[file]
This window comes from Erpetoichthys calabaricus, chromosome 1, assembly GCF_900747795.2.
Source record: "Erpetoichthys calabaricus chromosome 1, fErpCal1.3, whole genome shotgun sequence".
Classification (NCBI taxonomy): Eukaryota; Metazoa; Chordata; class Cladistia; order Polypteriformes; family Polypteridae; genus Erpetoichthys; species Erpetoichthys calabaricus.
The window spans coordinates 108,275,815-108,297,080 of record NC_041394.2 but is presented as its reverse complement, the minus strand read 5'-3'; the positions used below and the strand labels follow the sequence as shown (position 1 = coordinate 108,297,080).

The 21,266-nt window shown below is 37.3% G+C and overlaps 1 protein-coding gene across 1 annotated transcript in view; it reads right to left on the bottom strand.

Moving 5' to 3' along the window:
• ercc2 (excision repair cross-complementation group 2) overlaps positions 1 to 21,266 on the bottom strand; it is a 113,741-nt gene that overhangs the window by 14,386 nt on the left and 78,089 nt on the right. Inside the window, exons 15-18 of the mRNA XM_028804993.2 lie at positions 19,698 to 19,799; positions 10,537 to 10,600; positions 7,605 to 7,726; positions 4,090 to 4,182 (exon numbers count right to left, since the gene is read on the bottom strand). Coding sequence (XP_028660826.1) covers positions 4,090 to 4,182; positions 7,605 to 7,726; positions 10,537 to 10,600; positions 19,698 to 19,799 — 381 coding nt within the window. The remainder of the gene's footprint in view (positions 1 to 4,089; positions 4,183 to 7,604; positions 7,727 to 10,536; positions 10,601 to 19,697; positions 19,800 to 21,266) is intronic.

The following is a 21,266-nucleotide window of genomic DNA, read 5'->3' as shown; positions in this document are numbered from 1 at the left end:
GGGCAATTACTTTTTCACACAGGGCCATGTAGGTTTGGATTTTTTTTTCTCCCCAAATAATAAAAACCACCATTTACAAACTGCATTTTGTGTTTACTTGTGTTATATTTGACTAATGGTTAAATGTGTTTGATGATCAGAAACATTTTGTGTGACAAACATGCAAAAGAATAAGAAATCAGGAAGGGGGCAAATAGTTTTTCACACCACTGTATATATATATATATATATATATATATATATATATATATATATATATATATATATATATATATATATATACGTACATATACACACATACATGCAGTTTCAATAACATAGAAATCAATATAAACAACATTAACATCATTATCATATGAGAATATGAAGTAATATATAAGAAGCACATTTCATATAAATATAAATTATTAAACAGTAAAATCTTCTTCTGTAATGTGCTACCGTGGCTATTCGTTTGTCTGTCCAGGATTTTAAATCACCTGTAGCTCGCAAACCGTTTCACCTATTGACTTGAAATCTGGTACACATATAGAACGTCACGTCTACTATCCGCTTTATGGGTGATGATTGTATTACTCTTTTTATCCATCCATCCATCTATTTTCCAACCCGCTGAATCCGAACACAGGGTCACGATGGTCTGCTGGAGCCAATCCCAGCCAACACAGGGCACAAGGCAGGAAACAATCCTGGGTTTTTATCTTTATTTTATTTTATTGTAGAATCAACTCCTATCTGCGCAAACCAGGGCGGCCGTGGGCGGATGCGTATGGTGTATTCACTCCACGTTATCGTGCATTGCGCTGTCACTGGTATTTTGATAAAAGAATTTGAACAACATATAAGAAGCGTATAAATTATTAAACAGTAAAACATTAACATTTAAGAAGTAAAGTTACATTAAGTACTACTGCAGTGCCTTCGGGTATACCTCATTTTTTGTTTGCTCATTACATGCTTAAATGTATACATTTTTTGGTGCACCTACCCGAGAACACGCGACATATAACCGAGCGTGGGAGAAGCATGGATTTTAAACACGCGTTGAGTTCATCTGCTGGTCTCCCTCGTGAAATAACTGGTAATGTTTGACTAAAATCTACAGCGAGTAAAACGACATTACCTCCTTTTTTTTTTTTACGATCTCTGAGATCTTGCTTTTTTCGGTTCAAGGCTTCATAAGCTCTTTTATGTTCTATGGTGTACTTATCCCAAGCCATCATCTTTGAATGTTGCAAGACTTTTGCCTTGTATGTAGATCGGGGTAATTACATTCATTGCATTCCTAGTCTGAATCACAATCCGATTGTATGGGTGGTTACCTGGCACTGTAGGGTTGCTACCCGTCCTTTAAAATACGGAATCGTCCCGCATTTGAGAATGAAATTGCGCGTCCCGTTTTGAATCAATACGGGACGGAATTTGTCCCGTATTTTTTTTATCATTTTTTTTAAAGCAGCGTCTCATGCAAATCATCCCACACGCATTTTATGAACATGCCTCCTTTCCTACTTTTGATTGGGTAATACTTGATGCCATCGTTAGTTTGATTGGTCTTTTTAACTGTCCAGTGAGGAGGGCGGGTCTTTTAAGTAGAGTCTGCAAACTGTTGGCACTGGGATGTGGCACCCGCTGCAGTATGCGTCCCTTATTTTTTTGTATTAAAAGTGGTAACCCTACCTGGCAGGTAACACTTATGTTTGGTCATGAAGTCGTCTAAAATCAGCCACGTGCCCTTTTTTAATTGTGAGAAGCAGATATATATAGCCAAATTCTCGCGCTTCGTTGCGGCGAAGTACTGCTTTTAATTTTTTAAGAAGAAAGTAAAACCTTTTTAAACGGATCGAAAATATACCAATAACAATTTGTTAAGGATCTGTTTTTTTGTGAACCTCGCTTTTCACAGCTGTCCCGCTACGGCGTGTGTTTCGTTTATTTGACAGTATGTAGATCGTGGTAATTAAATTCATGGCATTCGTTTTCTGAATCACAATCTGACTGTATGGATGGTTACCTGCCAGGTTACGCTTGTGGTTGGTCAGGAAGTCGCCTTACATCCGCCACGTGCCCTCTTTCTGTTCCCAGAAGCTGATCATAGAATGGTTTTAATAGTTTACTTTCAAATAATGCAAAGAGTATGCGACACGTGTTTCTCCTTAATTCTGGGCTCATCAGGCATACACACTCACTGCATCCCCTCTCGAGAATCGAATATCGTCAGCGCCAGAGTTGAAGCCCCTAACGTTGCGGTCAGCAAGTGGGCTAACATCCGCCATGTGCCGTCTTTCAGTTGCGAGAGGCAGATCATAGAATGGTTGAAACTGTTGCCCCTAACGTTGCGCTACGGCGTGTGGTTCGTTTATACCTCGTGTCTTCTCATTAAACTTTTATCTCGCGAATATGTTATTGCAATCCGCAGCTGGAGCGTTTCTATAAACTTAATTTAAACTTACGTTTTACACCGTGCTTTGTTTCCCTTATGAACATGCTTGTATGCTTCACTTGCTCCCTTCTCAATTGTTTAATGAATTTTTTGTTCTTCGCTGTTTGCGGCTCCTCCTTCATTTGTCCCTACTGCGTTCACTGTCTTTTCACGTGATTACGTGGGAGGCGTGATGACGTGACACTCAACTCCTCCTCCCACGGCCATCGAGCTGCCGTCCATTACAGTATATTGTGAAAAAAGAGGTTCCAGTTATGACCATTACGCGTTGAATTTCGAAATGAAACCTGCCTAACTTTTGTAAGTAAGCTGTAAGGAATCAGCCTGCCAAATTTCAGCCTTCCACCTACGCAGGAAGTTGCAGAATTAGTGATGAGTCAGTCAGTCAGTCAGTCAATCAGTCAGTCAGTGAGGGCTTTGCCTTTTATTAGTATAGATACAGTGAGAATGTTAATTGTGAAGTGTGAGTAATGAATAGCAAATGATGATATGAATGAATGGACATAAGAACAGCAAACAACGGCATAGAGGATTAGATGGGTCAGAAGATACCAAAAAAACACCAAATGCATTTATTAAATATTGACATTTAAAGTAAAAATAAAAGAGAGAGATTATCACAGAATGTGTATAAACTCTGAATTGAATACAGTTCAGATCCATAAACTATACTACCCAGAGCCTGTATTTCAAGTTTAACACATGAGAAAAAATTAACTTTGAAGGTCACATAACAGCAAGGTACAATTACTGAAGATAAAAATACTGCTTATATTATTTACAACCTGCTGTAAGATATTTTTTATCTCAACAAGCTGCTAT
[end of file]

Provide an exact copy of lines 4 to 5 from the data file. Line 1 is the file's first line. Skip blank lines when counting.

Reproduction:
The window spans coordinates 108,275,815-108,297,080 of record NC_041394.2 but is presented as its reverse complement, the minus strand read 5'-3'; the positions used below and the strand labels follow the sequence as shown (position 1 = coordinate 108,297,080).

The 21,266-nt window shown below is 37.3% G+C and overlaps 1 protein-coding gene across 1 annotated transcript in view; it reads right to left on the bottom strand.